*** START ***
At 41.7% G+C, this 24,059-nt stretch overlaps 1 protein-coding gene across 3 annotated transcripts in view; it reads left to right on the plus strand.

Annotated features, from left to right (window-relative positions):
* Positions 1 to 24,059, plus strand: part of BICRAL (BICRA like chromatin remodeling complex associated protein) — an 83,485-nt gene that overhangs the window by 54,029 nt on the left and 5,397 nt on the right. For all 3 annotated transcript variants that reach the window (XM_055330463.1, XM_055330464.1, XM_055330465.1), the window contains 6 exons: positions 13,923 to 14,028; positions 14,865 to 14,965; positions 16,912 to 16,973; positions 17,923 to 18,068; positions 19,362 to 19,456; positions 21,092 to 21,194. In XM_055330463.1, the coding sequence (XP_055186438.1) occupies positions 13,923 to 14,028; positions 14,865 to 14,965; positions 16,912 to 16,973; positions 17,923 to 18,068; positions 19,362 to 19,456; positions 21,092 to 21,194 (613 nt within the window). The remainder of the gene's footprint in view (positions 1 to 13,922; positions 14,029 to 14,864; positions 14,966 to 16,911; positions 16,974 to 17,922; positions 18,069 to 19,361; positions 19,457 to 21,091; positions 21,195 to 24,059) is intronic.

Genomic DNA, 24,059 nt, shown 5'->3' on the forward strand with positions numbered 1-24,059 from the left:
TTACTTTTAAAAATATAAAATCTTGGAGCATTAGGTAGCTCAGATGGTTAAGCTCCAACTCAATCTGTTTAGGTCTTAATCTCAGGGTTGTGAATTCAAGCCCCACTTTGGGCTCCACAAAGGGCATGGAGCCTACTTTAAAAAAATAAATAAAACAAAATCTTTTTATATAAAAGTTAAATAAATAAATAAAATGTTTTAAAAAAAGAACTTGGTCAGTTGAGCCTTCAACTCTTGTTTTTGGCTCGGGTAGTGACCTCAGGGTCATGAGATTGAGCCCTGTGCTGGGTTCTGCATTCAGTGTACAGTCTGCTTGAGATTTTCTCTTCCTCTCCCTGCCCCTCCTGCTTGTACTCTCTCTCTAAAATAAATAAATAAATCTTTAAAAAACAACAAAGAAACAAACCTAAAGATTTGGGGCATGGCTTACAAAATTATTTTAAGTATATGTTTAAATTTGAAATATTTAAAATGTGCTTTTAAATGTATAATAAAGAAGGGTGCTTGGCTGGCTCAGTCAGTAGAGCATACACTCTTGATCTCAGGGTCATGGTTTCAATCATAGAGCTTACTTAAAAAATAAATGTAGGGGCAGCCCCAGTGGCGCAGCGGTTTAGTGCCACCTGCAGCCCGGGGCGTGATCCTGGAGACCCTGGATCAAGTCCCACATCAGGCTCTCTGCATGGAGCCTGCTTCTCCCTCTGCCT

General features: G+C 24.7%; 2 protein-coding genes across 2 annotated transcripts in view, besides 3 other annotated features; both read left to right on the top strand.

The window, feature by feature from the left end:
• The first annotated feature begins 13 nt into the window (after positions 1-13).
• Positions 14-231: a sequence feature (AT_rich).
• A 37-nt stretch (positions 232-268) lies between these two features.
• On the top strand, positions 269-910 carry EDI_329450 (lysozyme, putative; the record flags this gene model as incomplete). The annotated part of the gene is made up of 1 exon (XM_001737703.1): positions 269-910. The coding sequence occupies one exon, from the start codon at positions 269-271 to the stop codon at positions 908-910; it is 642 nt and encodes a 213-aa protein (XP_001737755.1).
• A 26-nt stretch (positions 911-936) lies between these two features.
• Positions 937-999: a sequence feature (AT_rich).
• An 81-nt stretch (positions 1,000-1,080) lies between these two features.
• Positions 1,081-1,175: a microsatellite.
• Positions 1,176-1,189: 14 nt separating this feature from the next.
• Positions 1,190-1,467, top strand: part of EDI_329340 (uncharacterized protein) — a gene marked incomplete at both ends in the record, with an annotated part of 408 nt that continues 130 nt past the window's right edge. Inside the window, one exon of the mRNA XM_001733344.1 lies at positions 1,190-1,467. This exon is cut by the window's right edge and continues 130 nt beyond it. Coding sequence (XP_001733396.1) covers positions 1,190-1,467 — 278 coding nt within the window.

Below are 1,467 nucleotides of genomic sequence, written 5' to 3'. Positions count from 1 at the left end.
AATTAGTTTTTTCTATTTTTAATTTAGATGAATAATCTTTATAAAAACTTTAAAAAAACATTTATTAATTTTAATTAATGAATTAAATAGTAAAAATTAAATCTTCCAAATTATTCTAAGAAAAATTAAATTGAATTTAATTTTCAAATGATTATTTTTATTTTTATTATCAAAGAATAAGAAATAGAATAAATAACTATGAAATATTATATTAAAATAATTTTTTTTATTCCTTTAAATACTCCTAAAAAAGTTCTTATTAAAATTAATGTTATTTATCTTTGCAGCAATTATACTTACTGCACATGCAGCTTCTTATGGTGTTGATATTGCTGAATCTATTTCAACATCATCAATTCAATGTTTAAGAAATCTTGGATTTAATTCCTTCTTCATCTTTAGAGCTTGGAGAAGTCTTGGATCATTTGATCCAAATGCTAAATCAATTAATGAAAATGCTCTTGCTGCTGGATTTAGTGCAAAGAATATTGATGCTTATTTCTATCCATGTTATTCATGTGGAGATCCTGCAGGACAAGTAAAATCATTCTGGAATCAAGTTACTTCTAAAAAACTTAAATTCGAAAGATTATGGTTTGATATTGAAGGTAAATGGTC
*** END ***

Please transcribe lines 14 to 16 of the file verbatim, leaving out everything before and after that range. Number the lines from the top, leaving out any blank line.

• An 81-nt stretch (positions 1,000-1,080) lies between these two features.
• Positions 1,081-1,175: a microsatellite.
• Positions 1,176-1,189: 14 nt separating this feature from the next.